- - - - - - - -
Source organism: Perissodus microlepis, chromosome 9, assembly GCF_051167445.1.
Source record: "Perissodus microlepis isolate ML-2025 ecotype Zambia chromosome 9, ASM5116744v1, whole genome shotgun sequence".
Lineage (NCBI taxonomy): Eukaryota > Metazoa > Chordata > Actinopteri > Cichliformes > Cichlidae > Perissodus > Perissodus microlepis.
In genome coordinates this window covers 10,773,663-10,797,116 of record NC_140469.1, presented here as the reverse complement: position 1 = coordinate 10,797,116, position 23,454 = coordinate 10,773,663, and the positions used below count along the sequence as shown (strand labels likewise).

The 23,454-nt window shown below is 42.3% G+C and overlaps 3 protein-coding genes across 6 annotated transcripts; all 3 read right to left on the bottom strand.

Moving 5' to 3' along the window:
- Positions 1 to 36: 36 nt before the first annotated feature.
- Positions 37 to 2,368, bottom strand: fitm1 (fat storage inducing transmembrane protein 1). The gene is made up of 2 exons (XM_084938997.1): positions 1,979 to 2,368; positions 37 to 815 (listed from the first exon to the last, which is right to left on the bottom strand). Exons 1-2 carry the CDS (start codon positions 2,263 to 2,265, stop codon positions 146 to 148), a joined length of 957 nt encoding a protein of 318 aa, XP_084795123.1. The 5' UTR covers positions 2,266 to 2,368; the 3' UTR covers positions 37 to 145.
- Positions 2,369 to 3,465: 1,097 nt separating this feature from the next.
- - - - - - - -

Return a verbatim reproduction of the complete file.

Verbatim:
Source organism: Perissodus microlepis, chromosome 9, assembly GCF_051167445.1.
Source record: "Perissodus microlepis isolate ML-2025 ecotype Zambia chromosome 9, ASM5116744v1, whole genome shotgun sequence".
Lineage (NCBI taxonomy): Eukaryota > Metazoa > Chordata > Actinopteri > Cichliformes > Cichlidae > Perissodus > Perissodus microlepis.
In genome coordinates this window covers 10,773,663-10,797,116 of record NC_140469.1, presented here as the reverse complement: position 1 = coordinate 10,797,116, position 23,454 = coordinate 10,773,663, and the positions used below count along the sequence as shown (strand labels likewise).

The 23,454-nt window shown below is 42.3% G+C and overlaps 3 protein-coding genes across 6 annotated transcripts; all 3 read right to left on the bottom strand.

Moving 5' to 3' along the window:
- Positions 1 to 36: 36 nt before the first annotated feature.
- Positions 37 to 2,368, bottom strand: fitm1 (fat storage inducing transmembrane protein 1). The gene is made up of 2 exons (XM_084938997.1): positions 1,979 to 2,368; positions 37 to 815 (listed from the first exon to the last, which is right to left on the bottom strand). Exons 1-2 carry the CDS (start codon positions 2,263 to 2,265, stop codon positions 146 to 148), a joined length of 957 nt encoding a protein of 318 aa, XP_084795123.1. The 5' UTR covers positions 2,266 to 2,368; the 3' UTR covers positions 37 to 145.
- Positions 2,369 to 3,465: 1,097 nt separating this feature from the next.